D'Orazi also said crews may have decided it was too risky to attempt the rescue, even if they had not been shackled by the restrictions on water rescues.

In addition to the new policy, Alameda fire personnel will receive training in water rescues, and rescue equipment will be inspected to make sure it is not damaged, D'Orazi said.

The Coast Guard was called to the scene, but the water was too shallow for a boat, according to Lynch. A Coast Guard helicopter was apparently not immediately available.

There are no lifeguards at the beach, said Isa Polt-Jones, a spokeswoman with the East Bay Regional Park District.

Signs at the park advise swimmers to enter the water at their own risk.
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Re: Alameda drowning - Memorial day

Postby jaxonholer » Tue May 31, 2011 3:07 pm

I was done kiting alameda around 11am, there were very few of us out there. By 11am, wind got pretty weak, maybe there were 4 kiters losing the battle to stay upwind. It was not crowded at all, very few beach-goers that early.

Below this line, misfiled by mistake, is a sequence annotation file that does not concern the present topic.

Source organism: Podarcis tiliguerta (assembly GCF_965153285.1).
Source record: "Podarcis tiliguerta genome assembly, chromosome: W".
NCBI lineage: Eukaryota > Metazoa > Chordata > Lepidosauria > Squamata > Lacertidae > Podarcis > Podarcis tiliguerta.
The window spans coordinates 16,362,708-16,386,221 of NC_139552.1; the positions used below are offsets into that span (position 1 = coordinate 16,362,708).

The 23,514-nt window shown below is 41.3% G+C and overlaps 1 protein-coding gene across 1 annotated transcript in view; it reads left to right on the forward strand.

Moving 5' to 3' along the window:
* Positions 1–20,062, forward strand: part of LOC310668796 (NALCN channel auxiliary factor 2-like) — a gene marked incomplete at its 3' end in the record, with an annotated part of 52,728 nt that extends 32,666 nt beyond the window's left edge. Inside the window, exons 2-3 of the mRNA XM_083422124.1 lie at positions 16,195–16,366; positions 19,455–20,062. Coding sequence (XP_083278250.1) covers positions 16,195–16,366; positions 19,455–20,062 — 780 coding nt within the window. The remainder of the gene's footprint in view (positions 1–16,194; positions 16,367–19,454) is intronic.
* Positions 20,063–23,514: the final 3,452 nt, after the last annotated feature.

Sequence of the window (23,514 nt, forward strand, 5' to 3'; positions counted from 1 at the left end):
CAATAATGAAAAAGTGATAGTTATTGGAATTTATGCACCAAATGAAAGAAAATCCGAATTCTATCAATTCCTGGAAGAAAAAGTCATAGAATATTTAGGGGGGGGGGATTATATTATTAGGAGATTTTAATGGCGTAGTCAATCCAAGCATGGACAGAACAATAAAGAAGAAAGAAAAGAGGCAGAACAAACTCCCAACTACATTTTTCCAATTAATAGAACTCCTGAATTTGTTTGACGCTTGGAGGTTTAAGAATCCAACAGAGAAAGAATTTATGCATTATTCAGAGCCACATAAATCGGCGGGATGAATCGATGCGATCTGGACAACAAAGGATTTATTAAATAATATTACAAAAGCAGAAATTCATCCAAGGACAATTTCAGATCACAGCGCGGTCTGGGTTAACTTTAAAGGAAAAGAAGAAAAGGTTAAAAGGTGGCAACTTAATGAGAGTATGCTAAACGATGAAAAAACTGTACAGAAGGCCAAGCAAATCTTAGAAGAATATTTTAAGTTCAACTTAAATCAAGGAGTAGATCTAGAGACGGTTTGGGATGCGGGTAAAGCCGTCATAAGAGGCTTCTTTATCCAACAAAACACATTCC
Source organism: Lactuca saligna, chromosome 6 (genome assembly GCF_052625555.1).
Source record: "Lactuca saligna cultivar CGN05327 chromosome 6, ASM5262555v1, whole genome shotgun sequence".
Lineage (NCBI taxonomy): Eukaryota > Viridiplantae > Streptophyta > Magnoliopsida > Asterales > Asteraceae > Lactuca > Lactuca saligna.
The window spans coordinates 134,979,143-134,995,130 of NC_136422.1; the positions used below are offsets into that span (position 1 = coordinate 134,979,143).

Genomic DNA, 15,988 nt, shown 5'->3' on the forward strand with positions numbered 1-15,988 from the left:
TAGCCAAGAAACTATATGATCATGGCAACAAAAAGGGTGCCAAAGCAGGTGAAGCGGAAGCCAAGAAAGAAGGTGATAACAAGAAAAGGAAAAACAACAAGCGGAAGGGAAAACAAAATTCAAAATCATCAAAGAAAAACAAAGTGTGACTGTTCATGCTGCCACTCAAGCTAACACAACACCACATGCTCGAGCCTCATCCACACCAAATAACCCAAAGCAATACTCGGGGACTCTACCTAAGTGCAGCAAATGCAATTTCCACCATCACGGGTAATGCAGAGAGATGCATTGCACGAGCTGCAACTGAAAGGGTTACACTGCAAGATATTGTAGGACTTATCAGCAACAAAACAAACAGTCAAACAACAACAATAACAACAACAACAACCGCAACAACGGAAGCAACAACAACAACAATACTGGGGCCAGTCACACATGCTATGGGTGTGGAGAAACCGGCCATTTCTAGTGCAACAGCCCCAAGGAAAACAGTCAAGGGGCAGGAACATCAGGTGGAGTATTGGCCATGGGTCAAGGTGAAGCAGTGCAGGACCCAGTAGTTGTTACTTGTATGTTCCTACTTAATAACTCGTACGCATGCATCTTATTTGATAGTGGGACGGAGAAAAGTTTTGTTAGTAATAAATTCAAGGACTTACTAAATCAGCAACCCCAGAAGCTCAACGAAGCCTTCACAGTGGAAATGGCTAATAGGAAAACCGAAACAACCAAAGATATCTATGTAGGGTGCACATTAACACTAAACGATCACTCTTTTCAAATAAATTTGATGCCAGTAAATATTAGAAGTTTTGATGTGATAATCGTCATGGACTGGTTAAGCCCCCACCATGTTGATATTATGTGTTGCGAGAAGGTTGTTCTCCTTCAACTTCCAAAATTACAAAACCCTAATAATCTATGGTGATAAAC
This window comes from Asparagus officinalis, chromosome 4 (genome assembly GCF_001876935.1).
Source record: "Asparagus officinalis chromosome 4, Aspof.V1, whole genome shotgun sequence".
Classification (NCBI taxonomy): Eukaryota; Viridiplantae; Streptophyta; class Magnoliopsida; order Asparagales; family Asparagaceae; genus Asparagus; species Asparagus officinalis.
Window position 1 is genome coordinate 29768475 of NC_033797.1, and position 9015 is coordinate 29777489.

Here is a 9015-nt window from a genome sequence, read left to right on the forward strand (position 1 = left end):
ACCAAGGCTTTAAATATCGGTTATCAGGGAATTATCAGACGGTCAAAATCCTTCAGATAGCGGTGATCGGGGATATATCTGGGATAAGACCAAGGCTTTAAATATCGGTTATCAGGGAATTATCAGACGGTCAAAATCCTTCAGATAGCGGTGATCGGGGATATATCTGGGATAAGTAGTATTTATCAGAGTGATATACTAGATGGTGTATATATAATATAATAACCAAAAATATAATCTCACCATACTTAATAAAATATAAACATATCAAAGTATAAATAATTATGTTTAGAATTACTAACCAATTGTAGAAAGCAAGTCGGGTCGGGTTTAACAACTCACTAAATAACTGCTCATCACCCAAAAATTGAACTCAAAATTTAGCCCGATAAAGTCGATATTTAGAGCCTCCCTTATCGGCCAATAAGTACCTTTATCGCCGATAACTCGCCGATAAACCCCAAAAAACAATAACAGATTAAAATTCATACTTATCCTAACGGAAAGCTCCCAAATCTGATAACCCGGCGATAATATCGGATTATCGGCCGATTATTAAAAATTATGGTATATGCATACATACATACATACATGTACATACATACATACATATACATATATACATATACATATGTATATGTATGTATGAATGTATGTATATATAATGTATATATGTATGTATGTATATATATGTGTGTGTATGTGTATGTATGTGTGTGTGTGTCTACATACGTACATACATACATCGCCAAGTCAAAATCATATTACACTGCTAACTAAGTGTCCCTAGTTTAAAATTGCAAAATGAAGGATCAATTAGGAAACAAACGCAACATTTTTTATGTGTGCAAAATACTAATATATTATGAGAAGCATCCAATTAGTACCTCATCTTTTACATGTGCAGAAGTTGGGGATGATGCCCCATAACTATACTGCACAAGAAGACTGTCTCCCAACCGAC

I was gone by 1130, so I didn't see this happen, but it didn't happen with a very large crowd out there.

I'm just sayin...

my condolences to the family
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Re: Alameda drowning - Memorial day

Postby reyrivera » Tue May 31, 2011 5:50 pm

I guess we currently can't rely on Alameda local authorities as last resort rescue effort:

Update from insidebayarea.com:
http://www.insidebayarea.com/top-stories/ci_18177424

insidebayarea.com wrote:
Alameda: City reviews emergency response after drowning
By Peter Hegarty
Staff Writer
Posted: 05/31/2011 03:39:52 PM PDT